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Hamlet Act 4 Scene 7
Transcript of Hamlet Act 4 Scene 7
Act 4 Scene 7
Characters & their Roles
Claudius and Laertes discuss Polonius’s death.
Claudius explains that he acted as he did, burying Polonius secretly and not punishing Hamlet for the murder, because both the common people and the queen love Hamlet very much.
Claudius finds out Hamlet is alive
As a king and as a husband, he did not wish to upset either of them.
A messenger enters with the letter from Hamlet to Claudius, which informs the king that Hamlet will return tomorrow.
Laertes is pleased that Hamlet has come back to Denmark, since it means that his revenge will not be delayed.
Claudius plans with Laertes
Claudius agrees that Laertes deserves to be revenged upon Hamlet, and he is disposed to encourage Laertes to kill Hamlet, since Hamlet’s erratic behavior has made him a threat to Claudius’s reign. The devious king begins to think of a way for Laertes to ensure his revenge without creating any appearance of foul play. He recalls that Hamlet has been jealous in the past of Laertes’ prowess with a sword, which was recently praised before all the court by a Frenchman who had seen him in combat. The king speculates that if Hamlet could be tempted into a duel with Laertes, it might provide Laertes with the chance to kill him. Laertes agrees, and they settle on a plan. He will use a sharpened sword rather than the customary dull fencing blade. Laertes also proposes to poison his sword, so that even a scratch from it will kill Hamlet. The king concocts a backup plan as well, proposing that if Hamlet succeeds in the duel, Claudius will offer him a poisoned cup of wine to drink from in celebration.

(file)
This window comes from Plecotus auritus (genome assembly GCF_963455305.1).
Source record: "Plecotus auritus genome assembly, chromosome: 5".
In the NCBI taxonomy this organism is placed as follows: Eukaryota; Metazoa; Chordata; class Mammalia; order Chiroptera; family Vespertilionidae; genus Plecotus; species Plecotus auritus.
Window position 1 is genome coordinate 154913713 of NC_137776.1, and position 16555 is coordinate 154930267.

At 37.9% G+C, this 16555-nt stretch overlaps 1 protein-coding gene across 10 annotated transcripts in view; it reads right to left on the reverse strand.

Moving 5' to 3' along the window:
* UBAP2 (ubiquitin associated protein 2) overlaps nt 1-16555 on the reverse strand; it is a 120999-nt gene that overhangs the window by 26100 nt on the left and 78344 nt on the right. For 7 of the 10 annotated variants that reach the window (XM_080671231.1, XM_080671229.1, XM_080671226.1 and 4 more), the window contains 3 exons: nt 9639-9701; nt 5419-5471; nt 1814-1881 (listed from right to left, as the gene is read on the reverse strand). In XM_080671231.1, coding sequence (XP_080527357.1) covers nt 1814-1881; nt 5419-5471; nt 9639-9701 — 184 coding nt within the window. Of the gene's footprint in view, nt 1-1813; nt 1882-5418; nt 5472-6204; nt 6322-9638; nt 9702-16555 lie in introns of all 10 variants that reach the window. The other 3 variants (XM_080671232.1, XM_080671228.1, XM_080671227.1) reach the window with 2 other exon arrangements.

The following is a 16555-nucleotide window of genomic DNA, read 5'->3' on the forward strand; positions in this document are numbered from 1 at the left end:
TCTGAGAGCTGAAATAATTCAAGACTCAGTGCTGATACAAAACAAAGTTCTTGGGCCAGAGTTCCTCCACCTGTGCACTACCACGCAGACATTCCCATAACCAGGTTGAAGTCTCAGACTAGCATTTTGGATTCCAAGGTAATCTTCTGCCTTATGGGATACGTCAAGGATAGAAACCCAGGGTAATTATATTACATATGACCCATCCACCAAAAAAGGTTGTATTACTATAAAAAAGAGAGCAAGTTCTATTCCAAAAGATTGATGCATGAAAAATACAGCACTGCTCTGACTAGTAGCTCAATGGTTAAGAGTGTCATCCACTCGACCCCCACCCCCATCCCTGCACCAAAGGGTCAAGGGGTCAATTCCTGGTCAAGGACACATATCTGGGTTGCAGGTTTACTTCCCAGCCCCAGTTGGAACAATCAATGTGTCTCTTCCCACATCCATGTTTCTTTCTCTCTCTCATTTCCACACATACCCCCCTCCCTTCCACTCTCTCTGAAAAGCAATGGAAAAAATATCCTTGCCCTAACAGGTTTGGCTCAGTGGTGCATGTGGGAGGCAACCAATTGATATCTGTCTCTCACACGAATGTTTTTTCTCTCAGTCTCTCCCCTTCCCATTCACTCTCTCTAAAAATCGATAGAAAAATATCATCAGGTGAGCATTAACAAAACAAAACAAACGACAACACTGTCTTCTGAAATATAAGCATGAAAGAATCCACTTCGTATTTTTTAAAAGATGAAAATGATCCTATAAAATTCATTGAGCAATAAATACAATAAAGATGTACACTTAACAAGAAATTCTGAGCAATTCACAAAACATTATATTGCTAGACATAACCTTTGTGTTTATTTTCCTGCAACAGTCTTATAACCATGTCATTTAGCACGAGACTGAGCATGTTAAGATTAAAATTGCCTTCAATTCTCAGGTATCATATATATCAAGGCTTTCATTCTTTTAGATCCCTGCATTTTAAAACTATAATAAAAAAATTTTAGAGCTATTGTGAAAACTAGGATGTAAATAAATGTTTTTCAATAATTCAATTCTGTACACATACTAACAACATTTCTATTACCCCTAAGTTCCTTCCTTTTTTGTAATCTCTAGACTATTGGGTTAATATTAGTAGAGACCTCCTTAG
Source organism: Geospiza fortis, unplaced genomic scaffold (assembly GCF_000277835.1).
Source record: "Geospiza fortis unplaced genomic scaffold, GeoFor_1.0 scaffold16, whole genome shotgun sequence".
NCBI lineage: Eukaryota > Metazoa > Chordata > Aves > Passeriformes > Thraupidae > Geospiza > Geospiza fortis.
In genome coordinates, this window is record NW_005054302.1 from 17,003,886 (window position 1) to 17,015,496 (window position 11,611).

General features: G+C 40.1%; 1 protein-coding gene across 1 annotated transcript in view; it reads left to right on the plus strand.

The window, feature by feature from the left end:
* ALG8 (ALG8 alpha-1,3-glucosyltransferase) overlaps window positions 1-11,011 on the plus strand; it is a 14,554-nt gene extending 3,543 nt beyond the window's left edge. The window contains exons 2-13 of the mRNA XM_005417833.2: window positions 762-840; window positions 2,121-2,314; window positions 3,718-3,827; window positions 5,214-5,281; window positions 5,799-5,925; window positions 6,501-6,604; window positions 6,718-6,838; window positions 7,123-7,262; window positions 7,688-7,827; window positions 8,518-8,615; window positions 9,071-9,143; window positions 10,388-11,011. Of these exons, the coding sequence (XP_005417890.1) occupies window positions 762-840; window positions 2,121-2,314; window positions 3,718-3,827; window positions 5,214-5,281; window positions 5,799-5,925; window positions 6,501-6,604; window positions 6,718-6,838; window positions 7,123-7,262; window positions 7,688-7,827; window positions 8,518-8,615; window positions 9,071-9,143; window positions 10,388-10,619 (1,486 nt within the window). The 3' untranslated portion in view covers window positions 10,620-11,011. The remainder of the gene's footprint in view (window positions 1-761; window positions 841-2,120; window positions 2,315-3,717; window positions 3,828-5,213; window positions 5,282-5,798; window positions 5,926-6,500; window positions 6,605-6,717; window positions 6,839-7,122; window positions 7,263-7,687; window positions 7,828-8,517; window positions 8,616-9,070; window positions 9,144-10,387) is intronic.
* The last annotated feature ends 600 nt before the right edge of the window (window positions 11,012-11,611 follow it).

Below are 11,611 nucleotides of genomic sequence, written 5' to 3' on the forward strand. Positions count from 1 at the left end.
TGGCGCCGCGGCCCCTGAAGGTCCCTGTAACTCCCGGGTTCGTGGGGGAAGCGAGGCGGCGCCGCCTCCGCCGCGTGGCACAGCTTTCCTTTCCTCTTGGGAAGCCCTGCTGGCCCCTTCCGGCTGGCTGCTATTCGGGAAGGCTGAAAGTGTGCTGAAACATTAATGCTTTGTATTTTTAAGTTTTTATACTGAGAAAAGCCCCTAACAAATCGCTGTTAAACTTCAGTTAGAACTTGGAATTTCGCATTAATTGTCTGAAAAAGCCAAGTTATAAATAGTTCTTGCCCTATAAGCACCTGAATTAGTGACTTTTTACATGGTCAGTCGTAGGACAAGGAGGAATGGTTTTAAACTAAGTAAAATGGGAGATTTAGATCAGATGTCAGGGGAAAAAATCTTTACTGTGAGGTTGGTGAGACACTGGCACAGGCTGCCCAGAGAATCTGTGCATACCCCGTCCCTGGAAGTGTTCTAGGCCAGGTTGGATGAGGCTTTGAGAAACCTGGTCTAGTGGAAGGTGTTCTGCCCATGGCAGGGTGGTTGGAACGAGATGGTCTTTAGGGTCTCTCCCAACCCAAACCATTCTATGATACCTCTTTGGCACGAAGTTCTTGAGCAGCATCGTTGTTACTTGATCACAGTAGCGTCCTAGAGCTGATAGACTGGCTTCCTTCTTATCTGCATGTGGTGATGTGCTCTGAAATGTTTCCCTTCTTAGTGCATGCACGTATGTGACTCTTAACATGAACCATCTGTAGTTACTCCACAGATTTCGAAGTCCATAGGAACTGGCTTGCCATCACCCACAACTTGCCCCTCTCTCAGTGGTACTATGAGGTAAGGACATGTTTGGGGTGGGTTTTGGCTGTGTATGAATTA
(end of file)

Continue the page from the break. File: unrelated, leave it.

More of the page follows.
Gertrude's Tragic News
Gertrude enters with tragic news. Ophelia, mad with grief, has drowned in the river. Anguished to have lost his sister so soon after his father’s death, Laertes flees the room. Claudius summons Gertrude to follow. He tells her it was nearly impossible to quiet Laertes’ rage, and worries that the news of Ophelia’s death will reawaken it.
The scheming Claudius encounters Laertes at approximately the same moment as he learns that Hamlet has survived and returned to Denmark. Claudius’s behavior throughout this scene, shows him at his most devious and calculating. Shakespeare shows Claudius’s mind working overtime to derail Laertes’ anger, which is thus far the greatest challenge his kingship has faced.
Claudius has clearly decided that he can appease Laertes’ wrath and dispense with Hamlet in a single stroke: he hits upon the idea of the duel in order to use Laertes’ rage to ensure Hamlet’s death. The resulting plan brings both the theme of revenge and the repeated use of traps in the plot to a new height—Laertes and Claudius concoct not one but three covert mechanisms by which Hamlet may be killed.